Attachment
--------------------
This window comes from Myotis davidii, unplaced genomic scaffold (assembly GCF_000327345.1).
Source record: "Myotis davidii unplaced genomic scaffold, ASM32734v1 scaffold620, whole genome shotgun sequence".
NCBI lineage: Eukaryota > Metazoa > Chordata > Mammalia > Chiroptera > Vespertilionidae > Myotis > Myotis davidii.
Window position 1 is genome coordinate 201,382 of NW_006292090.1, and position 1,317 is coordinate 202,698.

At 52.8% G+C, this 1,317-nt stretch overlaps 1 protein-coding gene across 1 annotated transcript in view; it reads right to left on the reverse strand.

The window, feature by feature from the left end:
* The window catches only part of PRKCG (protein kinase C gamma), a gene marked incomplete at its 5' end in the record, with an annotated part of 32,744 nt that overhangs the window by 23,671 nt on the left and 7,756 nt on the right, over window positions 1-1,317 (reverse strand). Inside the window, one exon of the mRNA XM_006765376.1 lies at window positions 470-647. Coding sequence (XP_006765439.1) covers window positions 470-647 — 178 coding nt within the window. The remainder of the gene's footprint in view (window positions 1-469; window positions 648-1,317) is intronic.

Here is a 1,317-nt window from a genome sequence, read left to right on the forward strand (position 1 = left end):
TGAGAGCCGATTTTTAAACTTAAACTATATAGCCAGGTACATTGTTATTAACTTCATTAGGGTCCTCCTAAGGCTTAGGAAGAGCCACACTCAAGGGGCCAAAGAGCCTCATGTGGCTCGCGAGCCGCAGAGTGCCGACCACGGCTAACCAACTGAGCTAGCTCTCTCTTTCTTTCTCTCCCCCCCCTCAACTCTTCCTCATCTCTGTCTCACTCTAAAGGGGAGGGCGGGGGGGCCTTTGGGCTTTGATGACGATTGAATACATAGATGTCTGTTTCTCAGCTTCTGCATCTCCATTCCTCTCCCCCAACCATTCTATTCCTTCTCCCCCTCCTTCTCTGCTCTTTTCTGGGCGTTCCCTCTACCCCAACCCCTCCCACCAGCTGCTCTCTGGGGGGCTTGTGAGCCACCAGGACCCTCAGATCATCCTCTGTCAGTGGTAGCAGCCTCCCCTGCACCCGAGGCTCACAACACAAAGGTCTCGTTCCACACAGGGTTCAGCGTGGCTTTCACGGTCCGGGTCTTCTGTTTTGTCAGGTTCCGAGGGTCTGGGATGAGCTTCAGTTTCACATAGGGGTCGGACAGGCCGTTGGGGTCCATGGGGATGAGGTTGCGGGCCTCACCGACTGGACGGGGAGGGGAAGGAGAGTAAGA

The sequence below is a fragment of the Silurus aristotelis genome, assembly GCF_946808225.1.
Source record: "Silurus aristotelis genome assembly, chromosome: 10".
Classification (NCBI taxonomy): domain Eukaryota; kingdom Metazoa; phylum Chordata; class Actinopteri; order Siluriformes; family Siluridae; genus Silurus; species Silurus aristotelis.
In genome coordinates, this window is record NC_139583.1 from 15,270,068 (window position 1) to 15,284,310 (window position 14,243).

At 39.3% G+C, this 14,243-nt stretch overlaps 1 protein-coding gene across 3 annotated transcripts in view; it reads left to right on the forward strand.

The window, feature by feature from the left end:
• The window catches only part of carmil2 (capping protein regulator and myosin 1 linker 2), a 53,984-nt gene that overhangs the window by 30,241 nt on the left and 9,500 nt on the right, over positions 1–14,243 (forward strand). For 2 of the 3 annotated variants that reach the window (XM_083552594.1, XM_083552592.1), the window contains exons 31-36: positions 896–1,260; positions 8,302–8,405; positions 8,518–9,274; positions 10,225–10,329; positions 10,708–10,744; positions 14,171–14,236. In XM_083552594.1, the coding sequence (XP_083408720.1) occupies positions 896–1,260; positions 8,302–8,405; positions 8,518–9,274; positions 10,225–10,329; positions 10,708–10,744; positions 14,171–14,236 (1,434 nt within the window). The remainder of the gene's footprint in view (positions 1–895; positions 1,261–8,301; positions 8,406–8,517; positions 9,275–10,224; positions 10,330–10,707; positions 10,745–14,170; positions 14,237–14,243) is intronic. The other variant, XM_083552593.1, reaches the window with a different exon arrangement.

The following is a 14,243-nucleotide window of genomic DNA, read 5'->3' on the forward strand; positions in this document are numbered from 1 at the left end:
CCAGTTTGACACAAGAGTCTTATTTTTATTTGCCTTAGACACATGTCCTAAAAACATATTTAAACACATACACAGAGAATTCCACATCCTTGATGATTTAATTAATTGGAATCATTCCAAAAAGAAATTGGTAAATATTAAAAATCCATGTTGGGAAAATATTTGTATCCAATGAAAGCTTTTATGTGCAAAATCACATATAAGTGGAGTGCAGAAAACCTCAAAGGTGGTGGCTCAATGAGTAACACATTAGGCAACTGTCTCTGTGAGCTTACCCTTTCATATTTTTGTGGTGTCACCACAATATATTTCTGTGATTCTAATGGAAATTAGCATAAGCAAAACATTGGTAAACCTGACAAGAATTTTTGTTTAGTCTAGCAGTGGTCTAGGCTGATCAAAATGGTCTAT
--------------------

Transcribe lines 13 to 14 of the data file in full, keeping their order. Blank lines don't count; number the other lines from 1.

In genome coordinates, this window is record NC_139583.1 from 15,270,068 (window position 1) to 15,284,310 (window position 14,243).

At 39.3% G+C, this 14,243-nt stretch overlaps 1 protein-coding gene across 3 annotated transcripts in view; it reads left to right on the forward strand.